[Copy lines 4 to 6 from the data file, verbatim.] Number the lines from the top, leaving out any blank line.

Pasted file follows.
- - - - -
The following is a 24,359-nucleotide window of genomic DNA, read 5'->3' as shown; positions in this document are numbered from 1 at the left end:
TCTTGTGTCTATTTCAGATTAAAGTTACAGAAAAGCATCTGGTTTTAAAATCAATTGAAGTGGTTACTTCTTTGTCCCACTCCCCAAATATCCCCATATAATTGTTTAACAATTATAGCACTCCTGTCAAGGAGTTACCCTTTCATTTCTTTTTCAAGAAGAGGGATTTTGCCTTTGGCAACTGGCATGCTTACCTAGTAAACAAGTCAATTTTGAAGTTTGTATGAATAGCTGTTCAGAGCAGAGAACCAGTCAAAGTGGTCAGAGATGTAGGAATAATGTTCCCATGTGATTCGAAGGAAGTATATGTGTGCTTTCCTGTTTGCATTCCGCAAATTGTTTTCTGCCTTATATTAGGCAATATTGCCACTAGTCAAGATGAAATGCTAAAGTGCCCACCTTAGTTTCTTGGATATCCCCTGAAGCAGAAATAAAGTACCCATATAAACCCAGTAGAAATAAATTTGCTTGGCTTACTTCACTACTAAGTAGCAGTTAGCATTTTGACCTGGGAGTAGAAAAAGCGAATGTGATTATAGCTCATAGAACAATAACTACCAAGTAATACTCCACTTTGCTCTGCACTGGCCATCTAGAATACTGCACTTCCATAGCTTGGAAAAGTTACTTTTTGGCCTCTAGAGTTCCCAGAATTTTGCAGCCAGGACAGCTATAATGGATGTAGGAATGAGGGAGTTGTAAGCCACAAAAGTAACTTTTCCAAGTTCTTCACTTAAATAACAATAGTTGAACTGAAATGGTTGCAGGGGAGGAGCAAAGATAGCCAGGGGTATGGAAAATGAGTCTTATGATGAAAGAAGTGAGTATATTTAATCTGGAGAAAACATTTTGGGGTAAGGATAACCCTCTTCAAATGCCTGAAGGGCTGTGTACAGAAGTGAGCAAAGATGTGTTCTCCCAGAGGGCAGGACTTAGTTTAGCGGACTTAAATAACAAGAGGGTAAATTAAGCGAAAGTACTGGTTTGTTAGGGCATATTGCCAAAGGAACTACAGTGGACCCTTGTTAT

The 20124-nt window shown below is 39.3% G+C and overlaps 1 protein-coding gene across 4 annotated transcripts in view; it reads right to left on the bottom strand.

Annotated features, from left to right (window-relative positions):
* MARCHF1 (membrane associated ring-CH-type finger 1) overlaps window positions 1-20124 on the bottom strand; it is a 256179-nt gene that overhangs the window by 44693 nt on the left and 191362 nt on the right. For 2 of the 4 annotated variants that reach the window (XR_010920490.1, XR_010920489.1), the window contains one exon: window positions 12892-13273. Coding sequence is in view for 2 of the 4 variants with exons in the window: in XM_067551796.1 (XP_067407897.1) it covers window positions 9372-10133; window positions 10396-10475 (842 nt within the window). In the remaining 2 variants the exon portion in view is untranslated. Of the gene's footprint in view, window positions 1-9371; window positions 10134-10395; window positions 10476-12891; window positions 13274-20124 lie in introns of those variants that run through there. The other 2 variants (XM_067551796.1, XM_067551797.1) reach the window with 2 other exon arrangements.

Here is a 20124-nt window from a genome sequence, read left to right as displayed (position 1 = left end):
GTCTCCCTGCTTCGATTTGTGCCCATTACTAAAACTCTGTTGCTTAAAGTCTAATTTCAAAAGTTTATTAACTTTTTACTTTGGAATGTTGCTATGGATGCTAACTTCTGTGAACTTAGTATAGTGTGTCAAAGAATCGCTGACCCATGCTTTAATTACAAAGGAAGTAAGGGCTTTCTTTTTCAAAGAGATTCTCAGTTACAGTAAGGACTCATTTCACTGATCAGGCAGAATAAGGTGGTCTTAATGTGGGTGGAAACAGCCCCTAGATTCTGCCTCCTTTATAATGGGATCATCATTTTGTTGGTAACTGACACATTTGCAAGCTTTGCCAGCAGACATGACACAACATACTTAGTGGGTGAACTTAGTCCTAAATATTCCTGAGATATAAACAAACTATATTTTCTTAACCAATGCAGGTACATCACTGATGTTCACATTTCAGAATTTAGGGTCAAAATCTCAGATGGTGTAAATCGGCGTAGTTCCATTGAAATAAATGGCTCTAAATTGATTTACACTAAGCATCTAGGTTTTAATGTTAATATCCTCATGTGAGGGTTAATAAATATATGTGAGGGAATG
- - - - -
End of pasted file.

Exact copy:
Annotated features, from left to right (window-relative positions):
* MARCHF1 (membrane associated ring-CH-type finger 1) overlaps window positions 1-20124 on the bottom strand; it is a 256179-nt gene that overhangs the window by 44693 nt on the left and 191362 nt on the right. For 2 of the 4 annotated variants that reach the window (XR_010920490.1, XR_010920489.1), the window contains one exon: window positions 12892-13273. Coding sequence is in view for 2 of the 4 variants with exons in the window: in XM_067551796.1 (XP_067407897.1) it covers window positions 9372-10133; window positions 10396-10475 (842 nt within the window). In the remaining 2 variants the exon portion in view is untranslated. Of the gene's footprint in view, window positions 1-9371; window positions 10134-10395; window positions 10476-12891; window positions 13274-20124 lie in introns of those variants that run through there. The other 2 variants (XM_067551796.1, XM_067551797.1) reach the window with 2 other exon arrangements.

Here is a 20124-nt window from a genome sequence, read left to right as displayed (position 1 = left end):